Rapidly adopting digital communication and collaboration technologies has been vital to the survival of many SMEs during the pandemic. Now, as we start to navigate the new world COVID-19 has created, businesses are moving out of crisis mode and looking to implement a sustainable model of digital acceleration.
Reginald Siingh knows the importance of taking a long-term view to digital solutions all too well. Siingh is the head of global digital operations and marketing innovation at AECC Global, an organisation headquartered in Australia that connects thousands of students around the globe with the right universities and programs via education and visa guidance.
According to Siingh, the COVID-19 pandemic presented a unique set of challenges to AECC Global, challenges that were felt acutely in the prime study destination of Australia where an impenetrable border and stop-start lockdowns became an ongoing reality.
“The events of 2020 led a lot of current and prospective students around the globe to experience feelings of displacement.
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“With physical university attendance off the cards for the foreseeable future, these students required efficient answers to their questions, and increased access to learning and training services,” Siingh says.
“While managing this change without a disruption to our operations, we also had to move our 500 staff across 35 global offices to a work-from-home model.”
These challenges became the catalyst for AECC Global to adopt a unified, cloud-based solution to connect its employees with students. After trialling several other platforms, AECC Global decided on the Avaya Cloud Office (ACO) system.
ACO is a cloud-based communication solution that integrates with hundreds of business applications. Since launching in 2020, ACO has offered Australian businesses a single, centralised app for calls, meetings, collaboration, file sharing and more.
Siingh says the solution has been a good fit for AECC Global since day one.
“International student services were one of the most disrupted sectors during the COVID-19 pandemic, but, in large part due to Avaya, our student engagement was not compromised during this time,” Siingh says.
“Our teams implemented and configured ACO in a couple of days, and the change for our staff has been seamless. This was crucial when transitioning a largely non-technical global workforce to a work-from-home environment.”
How digital acceleration led to seamless integration
AECC Global has carved out an enviable position in the highly competitive market of educational recruitment consulting. To date, the organisation has placed around 45,000 students with suitable tertiary programs.
Siingh says the organisation made significant digital investments before COVID-19 to improve the experience for current and prospective students, but the pandemic accelerated these changes.
“AECC Global has traditionally been a very face-to-face driven organisation.”
In fact, before the pandemic AECC Global had been relying heavily on traditional telephony and a patchwork of local systems around the globe.
“As a result of the pandemic we had to move our digital plans forward, digitising our entire office network in months, not years.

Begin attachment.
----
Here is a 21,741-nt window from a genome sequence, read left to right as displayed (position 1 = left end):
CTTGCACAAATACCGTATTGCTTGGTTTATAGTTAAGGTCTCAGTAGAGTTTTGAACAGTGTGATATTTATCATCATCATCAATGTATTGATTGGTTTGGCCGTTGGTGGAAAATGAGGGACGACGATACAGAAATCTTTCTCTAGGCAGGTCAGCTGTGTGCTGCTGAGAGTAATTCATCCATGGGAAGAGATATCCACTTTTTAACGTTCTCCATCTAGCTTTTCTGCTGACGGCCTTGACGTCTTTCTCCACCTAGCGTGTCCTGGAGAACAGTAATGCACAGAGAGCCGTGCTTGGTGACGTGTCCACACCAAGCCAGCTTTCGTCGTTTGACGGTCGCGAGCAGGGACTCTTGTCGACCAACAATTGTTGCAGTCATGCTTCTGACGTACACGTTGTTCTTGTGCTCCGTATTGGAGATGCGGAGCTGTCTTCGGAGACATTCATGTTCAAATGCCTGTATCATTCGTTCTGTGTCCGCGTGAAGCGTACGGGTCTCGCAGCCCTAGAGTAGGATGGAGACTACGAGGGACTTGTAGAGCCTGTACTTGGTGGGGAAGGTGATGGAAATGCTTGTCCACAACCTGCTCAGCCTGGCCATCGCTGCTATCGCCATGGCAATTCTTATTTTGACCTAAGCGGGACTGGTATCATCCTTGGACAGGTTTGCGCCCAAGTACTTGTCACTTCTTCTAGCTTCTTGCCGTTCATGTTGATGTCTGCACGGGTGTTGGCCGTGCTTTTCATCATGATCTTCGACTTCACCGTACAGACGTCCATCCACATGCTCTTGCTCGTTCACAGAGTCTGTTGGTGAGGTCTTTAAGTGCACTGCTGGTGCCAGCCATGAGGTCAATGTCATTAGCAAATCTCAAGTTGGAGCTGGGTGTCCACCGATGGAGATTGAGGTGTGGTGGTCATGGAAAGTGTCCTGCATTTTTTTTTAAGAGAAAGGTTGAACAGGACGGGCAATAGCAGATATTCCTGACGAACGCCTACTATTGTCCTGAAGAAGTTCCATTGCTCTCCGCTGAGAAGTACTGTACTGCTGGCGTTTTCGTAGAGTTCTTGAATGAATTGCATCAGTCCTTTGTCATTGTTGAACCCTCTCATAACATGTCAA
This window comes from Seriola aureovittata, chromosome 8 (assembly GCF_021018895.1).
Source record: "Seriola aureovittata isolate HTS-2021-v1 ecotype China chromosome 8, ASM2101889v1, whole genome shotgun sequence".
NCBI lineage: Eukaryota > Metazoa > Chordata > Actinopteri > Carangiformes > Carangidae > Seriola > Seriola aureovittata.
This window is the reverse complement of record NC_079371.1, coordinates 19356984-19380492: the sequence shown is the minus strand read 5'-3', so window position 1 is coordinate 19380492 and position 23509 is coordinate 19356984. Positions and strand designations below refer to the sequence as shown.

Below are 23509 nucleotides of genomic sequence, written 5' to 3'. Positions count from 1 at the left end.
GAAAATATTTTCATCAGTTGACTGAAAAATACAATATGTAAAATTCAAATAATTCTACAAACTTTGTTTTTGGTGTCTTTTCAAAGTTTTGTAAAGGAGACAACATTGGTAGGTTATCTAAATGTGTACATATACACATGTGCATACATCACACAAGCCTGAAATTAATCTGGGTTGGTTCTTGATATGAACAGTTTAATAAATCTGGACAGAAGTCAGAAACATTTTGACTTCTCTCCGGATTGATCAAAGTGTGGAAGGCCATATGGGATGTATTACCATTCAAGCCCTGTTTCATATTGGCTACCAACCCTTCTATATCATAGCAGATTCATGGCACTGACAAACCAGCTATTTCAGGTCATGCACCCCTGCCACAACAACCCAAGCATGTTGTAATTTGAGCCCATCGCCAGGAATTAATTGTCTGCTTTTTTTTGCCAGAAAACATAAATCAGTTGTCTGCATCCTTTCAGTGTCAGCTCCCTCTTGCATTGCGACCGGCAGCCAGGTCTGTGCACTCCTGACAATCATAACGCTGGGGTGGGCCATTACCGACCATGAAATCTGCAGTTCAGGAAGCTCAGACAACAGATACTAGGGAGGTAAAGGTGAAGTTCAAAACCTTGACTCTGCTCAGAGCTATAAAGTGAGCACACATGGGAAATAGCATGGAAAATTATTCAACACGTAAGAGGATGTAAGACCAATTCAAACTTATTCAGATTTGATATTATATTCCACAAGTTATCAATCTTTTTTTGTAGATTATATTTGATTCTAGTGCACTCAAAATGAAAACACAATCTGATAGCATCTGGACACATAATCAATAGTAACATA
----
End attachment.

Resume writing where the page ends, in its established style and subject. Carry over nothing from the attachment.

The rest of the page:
“The result of this acceleration has been better outcomes for our staff and students. By unifying our global offices with a cloud-based telephony provider, we have enabled our team to communicate with students all over the world, across different devices and at a lower cost.
“We have also ensured cleaner integration with our CRM systems. Our global teams can now share customer engagement data across countries to improve the experience for all.
“For example, we can look at how our larger markets such as India and the Philippines are onboarding staff and measuring the quality of their service, and seamlessly leverage these insights for our teams in burgeoning markets such as Australia.”
For Avaya’s Asia-Pacific team engagement solutions lead Jeremy Paton, AECC’s tale of rapid transformation is a familiar narrative.
“The pandemic certainly accelerated the adoption of digital solutions as soon as lockdown became imminent,” says Paton.
But not all companies have been as pragmatic. In the initial race to set up remote working arrangements last year, many SMEs adopted the first digital tools they came across.
This flurry of technology investment enabled employees to quickly switch to a work from home model, however Paton says it’s important to ensure the platform you choose will meet your needs in the long term.
“Anecdotally, local companies that are yet to step beyond stop-gap measures are noticing a slowdown in work rate and outcomes across their operations”, says Paton.
For tech to flourish, don’t ignore this step
Siingh also provided a pearl of wisdom for SMEs seeking a sustainable digital acceleration strategy: put your people first.
“Successful adoption of technology within teams is a people problem as much as it is a technology problem”, says Siingh.
“It removes complexity from our daily processes so that workers can stay productive and connected without needing to use dozens of different systems to do their jobs.”
If you think you’ve provided enough training, Siingh urges businesses to think again.
“Always remember in the first instance the importance of training, support and more training for your team,” says Siingh.
“If your people are empowered to use technology it is only then that the value of the technology itself can be realised.”
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